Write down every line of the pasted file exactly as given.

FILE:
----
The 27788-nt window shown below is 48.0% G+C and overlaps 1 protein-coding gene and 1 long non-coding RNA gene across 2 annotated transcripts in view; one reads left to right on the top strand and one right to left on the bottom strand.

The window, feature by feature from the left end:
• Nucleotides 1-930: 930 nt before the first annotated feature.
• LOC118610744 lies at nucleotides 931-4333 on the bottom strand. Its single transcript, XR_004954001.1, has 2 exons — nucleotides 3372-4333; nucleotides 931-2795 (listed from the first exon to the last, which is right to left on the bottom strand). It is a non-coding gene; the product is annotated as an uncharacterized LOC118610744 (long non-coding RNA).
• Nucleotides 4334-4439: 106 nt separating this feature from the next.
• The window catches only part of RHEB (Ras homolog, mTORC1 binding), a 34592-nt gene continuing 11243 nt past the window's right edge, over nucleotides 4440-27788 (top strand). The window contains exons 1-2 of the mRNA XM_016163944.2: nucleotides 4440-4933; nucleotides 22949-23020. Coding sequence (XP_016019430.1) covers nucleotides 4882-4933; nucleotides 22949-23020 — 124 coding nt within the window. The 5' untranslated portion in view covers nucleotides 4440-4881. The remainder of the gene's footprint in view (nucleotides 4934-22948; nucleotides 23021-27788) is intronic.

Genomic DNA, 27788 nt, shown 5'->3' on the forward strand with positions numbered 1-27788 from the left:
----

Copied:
The 27788-nt window shown below is 48.0% G+C and overlaps 1 protein-coding gene and 1 long non-coding RNA gene across 2 annotated transcripts in view; one reads left to right on the top strand and one right to left on the bottom strand.

The window, feature by feature from the left end:
• Nucleotides 1-930: 930 nt before the first annotated feature.
• LOC118610744 lies at nucleotides 931-4333 on the bottom strand. Its single transcript, XR_004954001.1, has 2 exons — nucleotides 3372-4333; nucleotides 931-2795 (listed from the first exon to the last, which is right to left on the bottom strand). It is a non-coding gene; the product is annotated as an uncharacterized LOC118610744 (long non-coding RNA).
• Nucleotides 4334-4439: 106 nt separating this feature from the next.
• The window catches only part of RHEB (Ras homolog, mTORC1 binding), a 34592-nt gene continuing 11243 nt past the window's right edge, over nucleotides 4440-27788 (top strand). The window contains exons 1-2 of the mRNA XM_016163944.2: nucleotides 4440-4933; nucleotides 22949-23020. Coding sequence (XP_016019430.1) covers nucleotides 4882-4933; nucleotides 22949-23020 — 124 coding nt within the window. The 5' untranslated portion in view covers nucleotides 4440-4881. The remainder of the gene's footprint in view (nucleotides 4934-22948; nucleotides 23021-27788) is intronic.

Genomic DNA, 27788 nt, shown 5'->3' on the forward strand with positions numbered 1-27788 from the left: